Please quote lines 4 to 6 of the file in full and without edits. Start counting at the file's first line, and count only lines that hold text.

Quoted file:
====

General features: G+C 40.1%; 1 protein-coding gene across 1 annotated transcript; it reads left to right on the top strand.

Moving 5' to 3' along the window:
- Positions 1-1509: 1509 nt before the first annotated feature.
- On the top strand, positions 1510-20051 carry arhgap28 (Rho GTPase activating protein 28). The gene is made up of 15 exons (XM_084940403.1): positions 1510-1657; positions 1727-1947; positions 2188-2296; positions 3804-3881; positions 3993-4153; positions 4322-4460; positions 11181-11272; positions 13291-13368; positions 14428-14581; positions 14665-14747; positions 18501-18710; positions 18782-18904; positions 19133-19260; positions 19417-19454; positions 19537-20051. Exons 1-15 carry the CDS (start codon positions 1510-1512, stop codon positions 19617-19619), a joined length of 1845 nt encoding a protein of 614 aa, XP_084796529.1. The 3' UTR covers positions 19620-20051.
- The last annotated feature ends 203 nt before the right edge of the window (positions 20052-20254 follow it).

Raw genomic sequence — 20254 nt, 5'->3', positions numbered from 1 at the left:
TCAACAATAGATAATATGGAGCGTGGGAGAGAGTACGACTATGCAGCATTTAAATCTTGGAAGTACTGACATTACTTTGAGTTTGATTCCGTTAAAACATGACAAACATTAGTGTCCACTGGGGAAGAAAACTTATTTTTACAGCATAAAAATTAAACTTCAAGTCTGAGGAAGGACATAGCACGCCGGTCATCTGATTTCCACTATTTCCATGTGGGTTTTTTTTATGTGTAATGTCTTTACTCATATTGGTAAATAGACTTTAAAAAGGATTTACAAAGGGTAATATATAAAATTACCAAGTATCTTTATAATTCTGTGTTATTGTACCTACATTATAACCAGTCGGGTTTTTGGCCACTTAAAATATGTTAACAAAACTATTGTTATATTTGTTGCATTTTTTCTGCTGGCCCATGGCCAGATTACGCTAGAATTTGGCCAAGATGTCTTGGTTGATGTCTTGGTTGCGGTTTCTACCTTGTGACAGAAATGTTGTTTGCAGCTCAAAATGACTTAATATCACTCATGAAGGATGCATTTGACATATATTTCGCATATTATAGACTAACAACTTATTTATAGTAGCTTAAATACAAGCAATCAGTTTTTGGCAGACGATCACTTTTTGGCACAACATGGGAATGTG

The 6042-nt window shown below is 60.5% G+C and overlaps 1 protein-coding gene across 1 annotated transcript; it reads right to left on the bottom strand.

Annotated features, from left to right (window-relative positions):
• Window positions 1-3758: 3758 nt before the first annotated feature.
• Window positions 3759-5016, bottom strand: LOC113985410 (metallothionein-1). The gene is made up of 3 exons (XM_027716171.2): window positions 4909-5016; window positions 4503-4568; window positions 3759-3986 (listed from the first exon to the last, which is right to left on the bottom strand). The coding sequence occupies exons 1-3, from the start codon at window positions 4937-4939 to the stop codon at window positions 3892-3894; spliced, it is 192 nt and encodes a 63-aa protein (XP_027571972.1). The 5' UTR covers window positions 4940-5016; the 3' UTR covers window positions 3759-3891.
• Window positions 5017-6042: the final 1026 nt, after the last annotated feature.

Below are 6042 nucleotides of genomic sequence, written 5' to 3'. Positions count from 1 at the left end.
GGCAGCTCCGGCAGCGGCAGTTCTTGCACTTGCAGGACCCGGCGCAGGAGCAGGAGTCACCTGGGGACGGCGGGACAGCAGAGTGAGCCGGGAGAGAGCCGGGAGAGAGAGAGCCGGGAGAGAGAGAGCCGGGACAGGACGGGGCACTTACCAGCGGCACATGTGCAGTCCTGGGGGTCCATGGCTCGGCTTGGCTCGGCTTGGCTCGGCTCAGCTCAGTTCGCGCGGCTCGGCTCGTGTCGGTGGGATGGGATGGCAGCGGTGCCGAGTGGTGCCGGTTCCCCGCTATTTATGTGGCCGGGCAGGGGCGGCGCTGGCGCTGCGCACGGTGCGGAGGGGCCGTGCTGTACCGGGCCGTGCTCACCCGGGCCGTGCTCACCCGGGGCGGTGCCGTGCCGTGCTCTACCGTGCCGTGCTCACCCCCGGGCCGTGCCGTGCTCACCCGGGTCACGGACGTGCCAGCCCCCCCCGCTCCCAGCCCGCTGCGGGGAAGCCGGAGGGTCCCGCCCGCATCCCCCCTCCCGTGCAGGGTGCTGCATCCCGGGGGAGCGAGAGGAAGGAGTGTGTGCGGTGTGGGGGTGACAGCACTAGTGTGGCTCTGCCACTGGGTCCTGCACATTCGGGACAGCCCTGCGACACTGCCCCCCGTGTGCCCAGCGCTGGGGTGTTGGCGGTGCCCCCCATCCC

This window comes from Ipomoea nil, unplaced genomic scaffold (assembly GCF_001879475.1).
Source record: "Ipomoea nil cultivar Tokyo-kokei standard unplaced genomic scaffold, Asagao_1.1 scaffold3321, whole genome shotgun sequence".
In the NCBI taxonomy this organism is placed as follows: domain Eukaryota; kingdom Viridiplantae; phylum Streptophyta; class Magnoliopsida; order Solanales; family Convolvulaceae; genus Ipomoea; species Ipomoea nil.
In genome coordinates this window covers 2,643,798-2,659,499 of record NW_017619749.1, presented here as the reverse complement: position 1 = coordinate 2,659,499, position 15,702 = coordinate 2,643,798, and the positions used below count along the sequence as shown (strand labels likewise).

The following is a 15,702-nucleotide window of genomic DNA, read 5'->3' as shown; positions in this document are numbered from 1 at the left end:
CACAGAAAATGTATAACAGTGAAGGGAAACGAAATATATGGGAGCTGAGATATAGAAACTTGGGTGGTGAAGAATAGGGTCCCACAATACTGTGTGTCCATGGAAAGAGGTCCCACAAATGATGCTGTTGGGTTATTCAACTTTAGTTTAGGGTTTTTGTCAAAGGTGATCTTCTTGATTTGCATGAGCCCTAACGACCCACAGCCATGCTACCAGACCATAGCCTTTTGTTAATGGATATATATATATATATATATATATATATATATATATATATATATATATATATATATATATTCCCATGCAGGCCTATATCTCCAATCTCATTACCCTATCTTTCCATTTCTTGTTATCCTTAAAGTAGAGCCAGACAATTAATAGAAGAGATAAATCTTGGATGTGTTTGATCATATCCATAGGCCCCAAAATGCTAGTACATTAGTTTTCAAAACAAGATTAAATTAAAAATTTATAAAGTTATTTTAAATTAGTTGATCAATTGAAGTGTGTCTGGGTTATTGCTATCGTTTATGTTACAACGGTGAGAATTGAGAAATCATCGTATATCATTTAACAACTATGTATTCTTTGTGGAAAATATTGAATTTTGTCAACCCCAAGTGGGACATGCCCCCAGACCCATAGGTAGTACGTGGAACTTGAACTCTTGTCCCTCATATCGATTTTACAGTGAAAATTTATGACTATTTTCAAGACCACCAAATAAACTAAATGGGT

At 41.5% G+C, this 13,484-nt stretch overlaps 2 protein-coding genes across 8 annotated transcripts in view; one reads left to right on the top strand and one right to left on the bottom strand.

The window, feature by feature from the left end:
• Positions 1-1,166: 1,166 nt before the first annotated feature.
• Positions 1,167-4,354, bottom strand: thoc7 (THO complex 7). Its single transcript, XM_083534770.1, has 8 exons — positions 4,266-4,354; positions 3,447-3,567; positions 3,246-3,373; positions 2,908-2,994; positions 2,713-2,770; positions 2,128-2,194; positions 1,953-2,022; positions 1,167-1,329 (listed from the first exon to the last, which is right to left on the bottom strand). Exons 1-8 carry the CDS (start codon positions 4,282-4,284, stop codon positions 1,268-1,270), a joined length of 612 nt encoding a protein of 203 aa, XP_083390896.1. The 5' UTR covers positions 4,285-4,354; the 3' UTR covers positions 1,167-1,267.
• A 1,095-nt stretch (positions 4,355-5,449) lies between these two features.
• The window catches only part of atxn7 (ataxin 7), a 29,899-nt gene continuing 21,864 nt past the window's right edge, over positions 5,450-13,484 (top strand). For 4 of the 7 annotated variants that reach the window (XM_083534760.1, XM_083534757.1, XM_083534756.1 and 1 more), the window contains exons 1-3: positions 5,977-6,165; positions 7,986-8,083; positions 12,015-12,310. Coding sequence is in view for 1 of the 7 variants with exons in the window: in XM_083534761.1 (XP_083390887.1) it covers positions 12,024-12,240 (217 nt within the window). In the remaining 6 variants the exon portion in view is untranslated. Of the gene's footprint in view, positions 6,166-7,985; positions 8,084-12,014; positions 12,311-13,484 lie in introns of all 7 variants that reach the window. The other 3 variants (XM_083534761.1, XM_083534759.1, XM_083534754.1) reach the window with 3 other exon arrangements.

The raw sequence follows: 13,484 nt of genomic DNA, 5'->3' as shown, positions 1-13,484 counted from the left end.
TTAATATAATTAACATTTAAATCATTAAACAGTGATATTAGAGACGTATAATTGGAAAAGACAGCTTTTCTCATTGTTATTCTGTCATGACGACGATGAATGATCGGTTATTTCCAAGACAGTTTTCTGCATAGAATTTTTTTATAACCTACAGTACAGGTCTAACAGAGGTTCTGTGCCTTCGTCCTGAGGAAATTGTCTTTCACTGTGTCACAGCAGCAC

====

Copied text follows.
- On the top strand, positions 1510-20051 carry arhgap28 (Rho GTPase activating protein 28). The gene is made up of 15 exons (XM_084940403.1): positions 1510-1657; positions 1727-1947; positions 2188-2296; positions 3804-3881; positions 3993-4153; positions 4322-4460; positions 11181-11272; positions 13291-13368; positions 14428-14581; positions 14665-14747; positions 18501-18710; positions 18782-18904; positions 19133-19260; positions 19417-19454; positions 19537-20051. Exons 1-15 carry the CDS (start codon positions 1510-1512, stop codon positions 19617-19619), a joined length of 1845 nt encoding a protein of 614 aa, XP_084796529.1. The 3' UTR covers positions 19620-20051.
- The last annotated feature ends 203 nt before the right edge of the window (positions 20052-20254 follow it).

Raw genomic sequence — 20254 nt, 5'->3', positions numbered from 1 at the left: